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Kingswinford campaigner and fundraiser is dedicated to bringing smiles

It’s all about making children smile for Ceri Davies who dedicates her time to helping to improve the lives of others.

Ceri receives her British Empire Medal from Lord Lieutenant John Crabtree OBE

Through her not-for-profit company More Mascots Please CIC, she brings joy to families around the West Midlands and raises money to help disabled and disadvantaged children as well as those with life-limiting illnesses.

“It’s all about that smile that it makes – that’s what I’m all about and what I’ve always been about, putting smiles on children’s faces,” Ceri tells Weekend.

She also campaigns for improved rights for disabled people and uses her experience to work with organisations in the public, private, voluntary and social care sectors.

Now the 33-year-old, who lives in Kingswinford, is in the running for a Positive Role Model Award for Disability at the National Diversity Awards.

Ceri Davies,from Kingswinford, runs More Mascots Please CIC

Ceri, who was born with cerebral palsy, tethered cord syndrome and scoliosis and uses a wheelchair, has been involved in community work since she was 13 and her first role was being a member of Dudley Youth Council.

She has also been a governor for Birmingham Children’s Hospital and in 2005 was presented with the Diana Award, which was set up to give recognition to young people aged between 12 and 18, who both make outstanding and selfless contributions to their communities.

While studying for a joint honours BA (Hons) degree in Early Childhood Studies and Sociology, she met Prime Minister Gordon Brown in recognition of her charity work.

In 2012, Ceri, who later graduated from Newman University with a Masters in Youth and Community, was chosen to be a torch bearer through the Wolverhampton area for the Olympic Games.

Following the loss of her beloved uncle, Kevin Round, and good friend, Liam Fairhurst, she decided to set up More Mascots Please CIC in their memory.

Ceri says her uncle showed and taught her to be the best that you can be in life while Liam was an inspiration to many after raising £320,000 for Clic Sargent, a charity that supports young people who have cancer, while battling his own fight with the disease.

More Mascots Please CIC provides mascots, princesses and superheroes for character appearances at parties and events.

All money raised goes directly back into the company and is used not only to make a difference to the lives of children and young people, but to also make their wishes become a reality through gifts, funded trips and fun activities.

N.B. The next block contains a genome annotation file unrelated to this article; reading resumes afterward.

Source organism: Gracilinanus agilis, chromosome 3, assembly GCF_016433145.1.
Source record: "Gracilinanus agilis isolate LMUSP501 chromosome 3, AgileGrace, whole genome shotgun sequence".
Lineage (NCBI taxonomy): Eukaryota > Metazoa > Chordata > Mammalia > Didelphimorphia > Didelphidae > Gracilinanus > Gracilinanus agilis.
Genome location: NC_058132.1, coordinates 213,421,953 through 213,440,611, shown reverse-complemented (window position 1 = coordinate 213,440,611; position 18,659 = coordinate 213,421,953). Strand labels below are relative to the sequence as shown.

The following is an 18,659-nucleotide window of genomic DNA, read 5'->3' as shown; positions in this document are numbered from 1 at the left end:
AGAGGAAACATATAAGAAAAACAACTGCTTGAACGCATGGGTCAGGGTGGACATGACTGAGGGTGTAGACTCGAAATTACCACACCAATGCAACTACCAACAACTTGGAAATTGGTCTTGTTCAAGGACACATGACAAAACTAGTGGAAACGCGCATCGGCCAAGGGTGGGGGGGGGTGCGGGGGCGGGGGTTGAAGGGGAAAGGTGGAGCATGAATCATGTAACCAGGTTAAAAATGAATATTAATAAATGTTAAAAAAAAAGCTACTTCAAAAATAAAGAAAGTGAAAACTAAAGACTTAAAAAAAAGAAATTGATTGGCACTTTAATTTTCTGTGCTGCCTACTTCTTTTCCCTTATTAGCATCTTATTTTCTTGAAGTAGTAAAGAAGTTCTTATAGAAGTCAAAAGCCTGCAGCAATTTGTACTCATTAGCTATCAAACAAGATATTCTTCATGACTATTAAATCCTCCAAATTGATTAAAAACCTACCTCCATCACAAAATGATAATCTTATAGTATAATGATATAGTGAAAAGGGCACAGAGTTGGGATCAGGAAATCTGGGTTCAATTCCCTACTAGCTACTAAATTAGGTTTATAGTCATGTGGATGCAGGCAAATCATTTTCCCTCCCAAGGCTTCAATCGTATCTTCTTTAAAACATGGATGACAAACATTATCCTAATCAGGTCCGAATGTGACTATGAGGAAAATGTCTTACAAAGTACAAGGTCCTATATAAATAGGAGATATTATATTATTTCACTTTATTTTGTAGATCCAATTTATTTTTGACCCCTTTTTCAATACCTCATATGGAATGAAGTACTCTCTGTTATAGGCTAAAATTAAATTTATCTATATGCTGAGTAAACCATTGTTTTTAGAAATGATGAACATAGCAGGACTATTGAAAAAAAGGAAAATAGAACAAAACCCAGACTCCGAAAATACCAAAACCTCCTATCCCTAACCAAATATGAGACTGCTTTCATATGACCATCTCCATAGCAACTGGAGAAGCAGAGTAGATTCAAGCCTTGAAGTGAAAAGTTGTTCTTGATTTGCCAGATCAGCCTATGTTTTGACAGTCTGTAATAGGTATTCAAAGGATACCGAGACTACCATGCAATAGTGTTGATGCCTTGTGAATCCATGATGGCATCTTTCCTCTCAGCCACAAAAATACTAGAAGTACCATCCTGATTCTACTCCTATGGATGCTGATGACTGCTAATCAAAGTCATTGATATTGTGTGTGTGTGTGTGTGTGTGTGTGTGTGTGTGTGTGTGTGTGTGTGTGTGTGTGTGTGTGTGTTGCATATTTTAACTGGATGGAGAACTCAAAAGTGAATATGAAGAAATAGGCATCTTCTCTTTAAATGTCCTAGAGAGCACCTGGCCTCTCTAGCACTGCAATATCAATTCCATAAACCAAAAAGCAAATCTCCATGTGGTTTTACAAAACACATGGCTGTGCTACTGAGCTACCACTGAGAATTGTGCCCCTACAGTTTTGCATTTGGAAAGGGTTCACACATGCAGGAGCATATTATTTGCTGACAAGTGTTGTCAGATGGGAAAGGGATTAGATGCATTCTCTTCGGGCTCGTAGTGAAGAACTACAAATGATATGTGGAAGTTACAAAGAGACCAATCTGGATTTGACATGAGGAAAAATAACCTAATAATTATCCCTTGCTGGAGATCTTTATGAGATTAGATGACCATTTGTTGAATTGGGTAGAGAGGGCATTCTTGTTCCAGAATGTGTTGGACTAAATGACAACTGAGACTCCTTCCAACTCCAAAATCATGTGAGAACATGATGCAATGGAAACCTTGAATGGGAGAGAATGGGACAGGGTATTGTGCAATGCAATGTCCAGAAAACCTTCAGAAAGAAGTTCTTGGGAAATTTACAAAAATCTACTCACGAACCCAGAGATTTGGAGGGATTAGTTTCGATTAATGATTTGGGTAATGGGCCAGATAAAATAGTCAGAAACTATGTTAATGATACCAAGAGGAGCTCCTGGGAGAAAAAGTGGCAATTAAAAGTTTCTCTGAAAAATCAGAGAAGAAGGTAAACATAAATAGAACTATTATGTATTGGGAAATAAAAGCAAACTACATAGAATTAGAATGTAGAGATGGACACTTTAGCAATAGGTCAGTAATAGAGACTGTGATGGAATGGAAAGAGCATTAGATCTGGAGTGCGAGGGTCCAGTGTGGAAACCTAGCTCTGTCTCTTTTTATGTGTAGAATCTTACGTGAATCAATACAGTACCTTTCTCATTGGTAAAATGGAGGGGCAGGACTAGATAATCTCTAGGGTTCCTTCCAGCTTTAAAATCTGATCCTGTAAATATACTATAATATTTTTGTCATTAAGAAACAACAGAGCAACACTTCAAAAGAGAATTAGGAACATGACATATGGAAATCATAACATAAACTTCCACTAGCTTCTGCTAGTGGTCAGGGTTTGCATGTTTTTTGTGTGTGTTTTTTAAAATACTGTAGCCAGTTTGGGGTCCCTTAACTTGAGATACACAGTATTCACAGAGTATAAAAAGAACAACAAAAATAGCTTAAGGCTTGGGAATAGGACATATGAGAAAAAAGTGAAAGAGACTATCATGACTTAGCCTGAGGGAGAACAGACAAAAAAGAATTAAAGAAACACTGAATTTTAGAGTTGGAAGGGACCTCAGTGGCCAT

Ceri has organised many events with party games, face painting, nail art, glitter tattoos as well as fun mascots – and she has also raised funds by holding variety nights, trips, fashion shows and quizzes.

“I’ve raised £63,000 as a volunteer. I’m constantly fundraising,” she says. “If I can raise any more out of it, I will organise it and do it.”

Ceri with the Olympic torch and mascot Banofie Beaver

She describes running the CIC as “extremely rewarding”, especially as it has now helped in excess of 1,000 children.

Her valuable work was recognised in the Queen’s Birthday Honours List which led to Ceri being awarded a British Empire Medal (BEM) for services to disabled, disadvantaged and life limited children and families in 2020.

She said she was “absolutely shocked, blessed and overjoyed” by the award which she proudly accepted in memory of both her uncle Kevin and friend Liam.

Now she is keeping her fingers crossed for another accolade, the Positive Role Model Award for Disability at the National Diversity Awards.

Ceri was nominated by Nushra Mansuri and Saira-Jayne Jones of Coventry University where she has collaborated on various panels and co-production sessions.

As a lived experience practitioner, she talks to groups, such as trainee social workers and nurses, to give them an insight on what life is like for a person living with a disability and has worked with a number of different universities.

She is also a member of the co-production group at the IMPACT Centre for Improving Adult Care at the University of Birmingham.

The centre, funded by the Economic and Social Research Council (ESRC), part of UK Research and Innovation, and the Health Foundation, is bringing researchers, social care professionals and people who draw on services together to run projects implementing positive change.

It means the views of people who have real-life experience will be used to inform and improve adult social care.

“It’s not just about receiving services, it’s about having a life,” says Ceri, who has been part of an interview panel for IMPACT. “Disabled people deserve the same rights and freedoms as everybody else. Co-production is so important to empower our future leaders and social workers.”

The Positive Role Model Award for Disability is voted for by the public and voting closes on May 15. The winners will be announced on September 15 at Liverpool Anglican Cathedral.

“We strive every single day to make as many children in Dudley and the wider West Midlands smile. We actively encourage empowering communities and creating social change. I’m thrilled to be nominated and thankful to my nominators,” says Ceri.

To vote for Ceri to win the Positive Role Model Award for Disability, visit before voting closes on May 15.

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